Here is a crazy thought to consider - replicate the project somewhere else. There are now literally dozens of BOINC projects running out there, all running different things. Is there a partner/supporter out there with BOINC ambitions but not quite the same Noble prize aspirations willing to work with the lab, split some tapes, collect the science and ship the results back to the lab? Ideally in a different part of the world with a gigabit connection. Clearly there will be some NRE required to set it up, but the running costs should be less than 2x. I see lots of tangible benefits with bandwidth, storage, support more users, staggered down times etc.

I don't have the where all to run this down, and I imagine there are likely policy/political/practical/financial reasons that make this a long shot.

Want more crazy - once you have done this once, you can do it again.

Really, really crazy - get Google to donate a little spare server time. They have a bazillion servers, acres of disk farms and more bandwidth than most developed countries.

As a long time lurker, I know how much effort Matt and the team have put in to get the project from nothing to where it is today. So if they say this is untenable, I can respect that. I am just trying to look past what a length of cable and some new switches can do to see where the vision of an ideal future lies. I have never seen a flying pig, but some crazy ideas can bear fruit.

Back to lurking.

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Message 916409 - Posted: 10 Jul 2009, 3:05:11 UTC - in response to Message 916371.

OK, one burning question:

Do you have optical fibre up to SSL across campus, or are you all copper cable for the link to HE?

Good luck with the tweakings!

Regards,
Martin

Answered a long time ago.
Tweenday Two (Dec 27 2007)

In reality, we have a 1GBit connection to the world via Hurricane Electric, but alas this is constrained by a 100 Mbit fiber coming out of the lab down to campus - it will take some big $$$ to upgrade that, which may happen sooner or later (as it would not only benefit us).

I mentioned how we seem to have a 60Mbit ceiling...

... We have gigabit all over our server closet (more or less - some older servers are 100Mbit going into the 1Gbit switch).


What the software guy Matt doesn't know and is out of his expertise is if that fiber is capable of giga bit speed, in which case a couple of [approved] boxes at each end is all that is needed. Crosses fingers.

As to the ticket, one wonders if some home made sweets to a worker bee in CNS might find out just what other fiber links there are and what boxes are in use and maybe even if the fiber is capable. Someone knowing that and adding it in the remarks section of a ticket might smooth things through.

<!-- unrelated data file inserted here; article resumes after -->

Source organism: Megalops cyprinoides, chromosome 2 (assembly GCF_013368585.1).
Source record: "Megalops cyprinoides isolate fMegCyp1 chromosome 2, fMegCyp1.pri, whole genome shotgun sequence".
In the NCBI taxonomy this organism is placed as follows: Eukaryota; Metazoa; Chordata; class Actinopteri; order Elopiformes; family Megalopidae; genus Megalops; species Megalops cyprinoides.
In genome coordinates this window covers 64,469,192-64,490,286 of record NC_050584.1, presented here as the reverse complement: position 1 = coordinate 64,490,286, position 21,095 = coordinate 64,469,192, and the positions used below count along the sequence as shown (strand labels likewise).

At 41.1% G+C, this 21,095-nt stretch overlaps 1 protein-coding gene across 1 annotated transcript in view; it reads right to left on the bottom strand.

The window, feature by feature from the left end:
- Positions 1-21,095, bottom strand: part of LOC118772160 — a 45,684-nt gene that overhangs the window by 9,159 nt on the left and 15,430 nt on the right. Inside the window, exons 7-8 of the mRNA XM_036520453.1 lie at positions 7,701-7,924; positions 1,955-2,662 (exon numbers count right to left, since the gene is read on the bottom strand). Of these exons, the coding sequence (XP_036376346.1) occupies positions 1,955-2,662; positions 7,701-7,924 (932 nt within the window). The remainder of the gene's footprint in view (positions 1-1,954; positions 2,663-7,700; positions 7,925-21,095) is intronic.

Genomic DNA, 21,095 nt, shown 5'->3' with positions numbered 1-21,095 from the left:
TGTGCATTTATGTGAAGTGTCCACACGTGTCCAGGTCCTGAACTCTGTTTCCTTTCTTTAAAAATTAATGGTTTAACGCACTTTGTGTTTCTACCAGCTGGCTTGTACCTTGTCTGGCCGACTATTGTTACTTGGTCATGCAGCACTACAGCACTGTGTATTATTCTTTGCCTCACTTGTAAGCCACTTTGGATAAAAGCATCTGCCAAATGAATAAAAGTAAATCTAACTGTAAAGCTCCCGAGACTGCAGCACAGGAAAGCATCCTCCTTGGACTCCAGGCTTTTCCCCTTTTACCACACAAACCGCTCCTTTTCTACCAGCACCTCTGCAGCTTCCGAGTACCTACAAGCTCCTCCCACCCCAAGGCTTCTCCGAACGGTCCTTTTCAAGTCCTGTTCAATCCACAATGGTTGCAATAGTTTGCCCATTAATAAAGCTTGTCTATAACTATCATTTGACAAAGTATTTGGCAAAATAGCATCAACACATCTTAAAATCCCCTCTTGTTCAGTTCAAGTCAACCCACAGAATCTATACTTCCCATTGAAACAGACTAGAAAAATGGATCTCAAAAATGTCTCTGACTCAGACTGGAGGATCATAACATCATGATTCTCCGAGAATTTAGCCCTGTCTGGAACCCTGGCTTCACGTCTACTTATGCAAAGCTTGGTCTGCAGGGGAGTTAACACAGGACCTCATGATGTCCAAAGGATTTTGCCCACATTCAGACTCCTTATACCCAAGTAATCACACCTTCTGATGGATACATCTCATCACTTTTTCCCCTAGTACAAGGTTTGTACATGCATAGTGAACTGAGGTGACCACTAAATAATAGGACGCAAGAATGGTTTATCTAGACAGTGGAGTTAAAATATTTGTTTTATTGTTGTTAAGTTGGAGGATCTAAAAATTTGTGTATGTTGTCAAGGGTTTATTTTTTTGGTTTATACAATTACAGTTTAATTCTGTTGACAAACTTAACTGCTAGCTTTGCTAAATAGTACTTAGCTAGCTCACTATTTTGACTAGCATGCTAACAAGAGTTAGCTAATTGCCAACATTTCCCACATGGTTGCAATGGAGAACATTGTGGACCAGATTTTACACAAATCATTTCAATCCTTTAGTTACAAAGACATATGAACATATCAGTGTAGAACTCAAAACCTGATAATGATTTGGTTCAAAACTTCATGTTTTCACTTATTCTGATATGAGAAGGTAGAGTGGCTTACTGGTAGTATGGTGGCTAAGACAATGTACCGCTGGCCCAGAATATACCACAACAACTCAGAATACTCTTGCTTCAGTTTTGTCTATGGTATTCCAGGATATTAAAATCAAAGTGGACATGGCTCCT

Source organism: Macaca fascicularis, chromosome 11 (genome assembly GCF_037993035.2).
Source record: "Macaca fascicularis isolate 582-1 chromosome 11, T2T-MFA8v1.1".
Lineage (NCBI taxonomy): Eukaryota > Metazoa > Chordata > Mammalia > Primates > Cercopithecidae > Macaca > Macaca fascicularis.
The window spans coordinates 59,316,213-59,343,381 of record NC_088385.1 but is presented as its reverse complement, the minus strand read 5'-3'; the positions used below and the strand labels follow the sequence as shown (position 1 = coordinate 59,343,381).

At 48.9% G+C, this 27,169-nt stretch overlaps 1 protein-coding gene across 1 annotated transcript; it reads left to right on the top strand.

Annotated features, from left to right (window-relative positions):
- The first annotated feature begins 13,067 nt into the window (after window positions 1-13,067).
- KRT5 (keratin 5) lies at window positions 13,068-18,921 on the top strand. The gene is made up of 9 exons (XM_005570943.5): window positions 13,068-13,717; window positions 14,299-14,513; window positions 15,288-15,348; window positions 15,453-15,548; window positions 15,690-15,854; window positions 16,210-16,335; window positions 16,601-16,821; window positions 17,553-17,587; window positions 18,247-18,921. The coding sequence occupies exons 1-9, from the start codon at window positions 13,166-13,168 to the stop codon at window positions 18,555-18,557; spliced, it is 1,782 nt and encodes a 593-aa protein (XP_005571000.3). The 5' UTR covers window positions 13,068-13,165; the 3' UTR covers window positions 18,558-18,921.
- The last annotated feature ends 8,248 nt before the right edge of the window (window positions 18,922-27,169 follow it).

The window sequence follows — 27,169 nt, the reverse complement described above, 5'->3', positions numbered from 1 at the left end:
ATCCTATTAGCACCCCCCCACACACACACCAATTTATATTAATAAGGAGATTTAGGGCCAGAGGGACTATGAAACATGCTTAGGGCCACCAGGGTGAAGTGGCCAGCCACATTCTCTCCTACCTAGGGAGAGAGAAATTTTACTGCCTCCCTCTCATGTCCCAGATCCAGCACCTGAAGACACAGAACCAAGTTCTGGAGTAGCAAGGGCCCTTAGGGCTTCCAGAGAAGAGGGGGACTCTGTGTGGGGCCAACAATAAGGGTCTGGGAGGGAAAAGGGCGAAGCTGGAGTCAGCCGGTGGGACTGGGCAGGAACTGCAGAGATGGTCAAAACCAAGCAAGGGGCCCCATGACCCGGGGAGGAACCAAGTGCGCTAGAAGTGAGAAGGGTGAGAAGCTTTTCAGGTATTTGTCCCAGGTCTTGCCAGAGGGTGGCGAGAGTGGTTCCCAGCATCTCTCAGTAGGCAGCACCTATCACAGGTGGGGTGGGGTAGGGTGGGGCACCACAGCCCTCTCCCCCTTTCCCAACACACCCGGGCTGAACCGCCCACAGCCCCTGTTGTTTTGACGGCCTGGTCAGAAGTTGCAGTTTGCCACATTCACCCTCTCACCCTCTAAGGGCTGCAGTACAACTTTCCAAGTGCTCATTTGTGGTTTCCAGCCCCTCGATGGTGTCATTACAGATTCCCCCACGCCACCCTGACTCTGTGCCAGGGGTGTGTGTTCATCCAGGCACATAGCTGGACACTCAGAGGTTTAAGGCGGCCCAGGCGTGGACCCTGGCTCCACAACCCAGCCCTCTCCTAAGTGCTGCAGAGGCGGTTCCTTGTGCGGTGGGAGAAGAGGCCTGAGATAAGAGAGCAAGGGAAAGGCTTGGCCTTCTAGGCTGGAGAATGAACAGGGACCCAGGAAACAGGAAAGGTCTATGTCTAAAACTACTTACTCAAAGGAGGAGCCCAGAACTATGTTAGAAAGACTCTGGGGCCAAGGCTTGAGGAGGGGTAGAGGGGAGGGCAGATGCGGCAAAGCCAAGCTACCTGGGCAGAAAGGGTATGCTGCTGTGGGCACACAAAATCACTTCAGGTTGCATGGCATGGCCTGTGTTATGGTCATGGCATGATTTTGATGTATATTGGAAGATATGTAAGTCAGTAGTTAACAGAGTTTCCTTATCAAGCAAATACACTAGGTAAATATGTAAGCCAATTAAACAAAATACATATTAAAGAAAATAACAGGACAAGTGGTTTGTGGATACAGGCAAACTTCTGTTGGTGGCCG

Just an out of the box thought.


one problem is it could be multimode fiber with a length, short enough for a 100mb connection to work, less than 2km. But to do gig over multimode with a WS-G5486 LX/LH gbic you are limited to 550m. To get gig to go 2km or more you need single mode fiber, when you use single mode fiber with a LX/LH gbic you get 10km.
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Message 916413 - Posted: 10 Jul 2009, 3:22:07 UTC - in response to Message 916371.

OK, one burning question:

Do you have optical fibre up to SSL across campus, or are you all copper cable for the link to HE?

Good luck with the tweakings!

Regards,
Martin

Answered a long time ago.
Tweenday Two (Dec 27 2007)

In reality, we have a 1GBit connection to the world via Hurricane Electric, but alas this is constrained by a 100 Mbit fiber coming out of the lab down to campus - it will take some big $$$ to upgrade that, which may happen sooner or later (as it would not only benefit us).

I mentioned how we seem to have a 60Mbit ceiling...

... We have gigabit all over our server closet (more or less - some older servers are 100Mbit going into the 1Gbit switch).


What the software guy Matt doesn't know and is out of his expertise is if that fiber is capable of giga bit speed, in which case a couple of [approved] boxes at each end is all that is needed. Crosses fingers.


Yeah, yeah, yeah, I know:

Question: how many software guys does it take to change a light bulb?

Answer: they can't, light bulbs are hardware.

Seriously, some of us software dudes know a little about hardware. A few of us even have DVMs, oscilloscopes, and soldering irons, and know how to use them.

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Message 916415 - Posted: 10 Jul 2009, 3:29:40 UTC - in response to Message 916402.


Here is a crazy thought to consider - replicate the project somewhere else. There are now literally dozens of BOINC projects running out there, all running different things. Is there a partner/supporter out there with BOINC ambitions but not quite the same Noble prize aspirations willing to work with the lab, split some tapes, collect the science and ship the results back to the lab? Ideally in a different part of the world with a gigabit connection. Clearly there will be some NRE required to set it up, but the running costs should be less than 2x. I see lots of tangible benefits with bandwidth, storage, support more users, staggered down times etc.

Matt has said many times that the servers project is pretty "atomic" -- by which he means it'd be pretty hard to put some parts of the project here and other parts there. Most recently, in the "On Bandwidth" thread:

Of course, another option is relocating our whole project down the hill (where gigabit links are readily available), or at least the server closet. Since the backend is quite complicated with many essential and nested dependencies it's all or nothing - we can't just move one server or functionality elsewhere - we'd have to move everything (this has been explained by me and others in countless other threads over the years). If we do end up moving (always a possibility) then all the above issues are moot.